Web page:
Stephen Fuller Letterbook, Box 27, Williams Ethnological Collection, MS.2009.030, John J. Burns Library, Boston College. These pages are transcriptions of letters regarding Fuller’s application for the position of British Agent for Jamaica.
Time consuming and laborious, hand-written letterbooks were employed to keep a record of correspondence before modern technologies such as photocopiers, scanners and computers became commonplace tools. As part of the Williams Ethnological Collection, the Burns Library holds two letterbooks that belonged to Stephen Fuller. Fuller (1716 – 1808) was the British Agent for the Caribbean island of Jamaica in the late 18th Century, which was under British colonial rule from 1655 until 1962. Fuller held this post from 1765 to 1795 and these letterbooks cover his correspondence during the years 1762-1773 and 1776-1784. Thus, the books include transcriptions of letters regarding Fuller’s application for the position in the months leading up to his appointment. Fuller cited…
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The British Library's Endangered Archives programme contributes to the preservation of archival material that is in danger of destruction, neglect, or physical deterioration world-wide. In exciting news for historians of Haiti, the Endangered Archives programme has just approved a grant to work with the Bibliothèque Haïtienne des Frères de l’Instruction Chrétienne (BHFIC) in Port-au-Prince to digitise... Continue Reading →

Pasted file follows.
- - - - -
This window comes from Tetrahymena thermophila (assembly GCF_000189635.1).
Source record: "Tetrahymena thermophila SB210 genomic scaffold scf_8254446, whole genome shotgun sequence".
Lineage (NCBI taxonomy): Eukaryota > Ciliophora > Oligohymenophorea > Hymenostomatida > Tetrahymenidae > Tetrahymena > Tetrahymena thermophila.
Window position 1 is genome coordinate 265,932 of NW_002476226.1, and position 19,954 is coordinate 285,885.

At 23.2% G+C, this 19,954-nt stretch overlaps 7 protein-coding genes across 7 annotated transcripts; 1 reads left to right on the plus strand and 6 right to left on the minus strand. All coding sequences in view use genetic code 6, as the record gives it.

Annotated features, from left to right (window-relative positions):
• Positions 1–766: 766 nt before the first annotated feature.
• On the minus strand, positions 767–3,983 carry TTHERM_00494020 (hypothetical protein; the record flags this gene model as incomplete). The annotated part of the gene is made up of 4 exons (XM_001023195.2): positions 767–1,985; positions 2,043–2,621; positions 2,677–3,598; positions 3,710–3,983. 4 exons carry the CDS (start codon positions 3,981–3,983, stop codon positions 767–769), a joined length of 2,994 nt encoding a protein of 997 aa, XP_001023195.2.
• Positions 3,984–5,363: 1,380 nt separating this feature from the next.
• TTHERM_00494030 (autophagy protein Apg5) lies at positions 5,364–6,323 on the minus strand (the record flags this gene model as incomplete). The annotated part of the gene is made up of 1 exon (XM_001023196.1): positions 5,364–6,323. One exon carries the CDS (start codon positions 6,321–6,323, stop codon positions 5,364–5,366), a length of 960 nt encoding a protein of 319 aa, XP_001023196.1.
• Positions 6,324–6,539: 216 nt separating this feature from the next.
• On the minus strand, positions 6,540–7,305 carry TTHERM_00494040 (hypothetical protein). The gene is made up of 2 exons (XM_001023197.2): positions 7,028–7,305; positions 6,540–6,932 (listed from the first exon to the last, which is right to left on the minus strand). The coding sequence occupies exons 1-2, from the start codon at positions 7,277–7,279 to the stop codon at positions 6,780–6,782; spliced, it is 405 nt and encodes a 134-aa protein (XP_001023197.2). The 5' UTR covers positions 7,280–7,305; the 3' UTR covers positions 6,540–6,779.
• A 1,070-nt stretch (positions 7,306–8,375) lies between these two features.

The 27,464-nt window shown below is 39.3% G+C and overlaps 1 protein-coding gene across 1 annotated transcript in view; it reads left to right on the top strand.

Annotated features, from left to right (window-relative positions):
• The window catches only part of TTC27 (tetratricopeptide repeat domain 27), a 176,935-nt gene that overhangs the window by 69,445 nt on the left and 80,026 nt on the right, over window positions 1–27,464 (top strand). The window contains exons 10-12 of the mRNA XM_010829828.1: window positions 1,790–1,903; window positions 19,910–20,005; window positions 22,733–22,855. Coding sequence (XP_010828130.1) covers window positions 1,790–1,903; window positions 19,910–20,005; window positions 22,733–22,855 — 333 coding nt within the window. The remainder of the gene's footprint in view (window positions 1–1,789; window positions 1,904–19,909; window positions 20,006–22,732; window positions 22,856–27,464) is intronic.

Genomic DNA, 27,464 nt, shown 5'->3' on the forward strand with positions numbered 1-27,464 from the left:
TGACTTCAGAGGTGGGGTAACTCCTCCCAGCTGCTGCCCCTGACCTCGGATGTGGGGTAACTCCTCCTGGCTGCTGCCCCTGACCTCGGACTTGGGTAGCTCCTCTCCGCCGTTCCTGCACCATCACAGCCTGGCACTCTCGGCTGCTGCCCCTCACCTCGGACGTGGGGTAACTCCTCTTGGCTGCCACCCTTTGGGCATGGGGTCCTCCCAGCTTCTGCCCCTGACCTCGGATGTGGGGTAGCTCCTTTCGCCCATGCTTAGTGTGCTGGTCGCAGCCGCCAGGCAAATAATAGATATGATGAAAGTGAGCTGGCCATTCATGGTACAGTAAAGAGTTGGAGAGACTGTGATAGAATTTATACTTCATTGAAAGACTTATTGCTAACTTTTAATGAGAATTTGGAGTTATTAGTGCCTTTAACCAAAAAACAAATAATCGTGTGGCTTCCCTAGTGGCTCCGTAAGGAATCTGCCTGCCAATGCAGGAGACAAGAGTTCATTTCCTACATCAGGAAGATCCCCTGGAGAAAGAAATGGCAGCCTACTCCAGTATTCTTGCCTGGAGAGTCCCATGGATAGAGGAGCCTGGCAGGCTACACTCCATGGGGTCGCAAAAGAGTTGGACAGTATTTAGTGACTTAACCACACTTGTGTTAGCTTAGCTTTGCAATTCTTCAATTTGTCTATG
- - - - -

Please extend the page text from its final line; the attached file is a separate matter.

In this episode of Ben Franklin's World, Liz Covart interviews James Alexander Dun, the author of Dangerous Neighbours. In the episode, Dun explores how the Haitian Revolution shaped the way Americans thought about their own revolution. The discussion begins with one of the best summaries of the Haitian Revolution I've ever heard (or read), which... Continue Reading →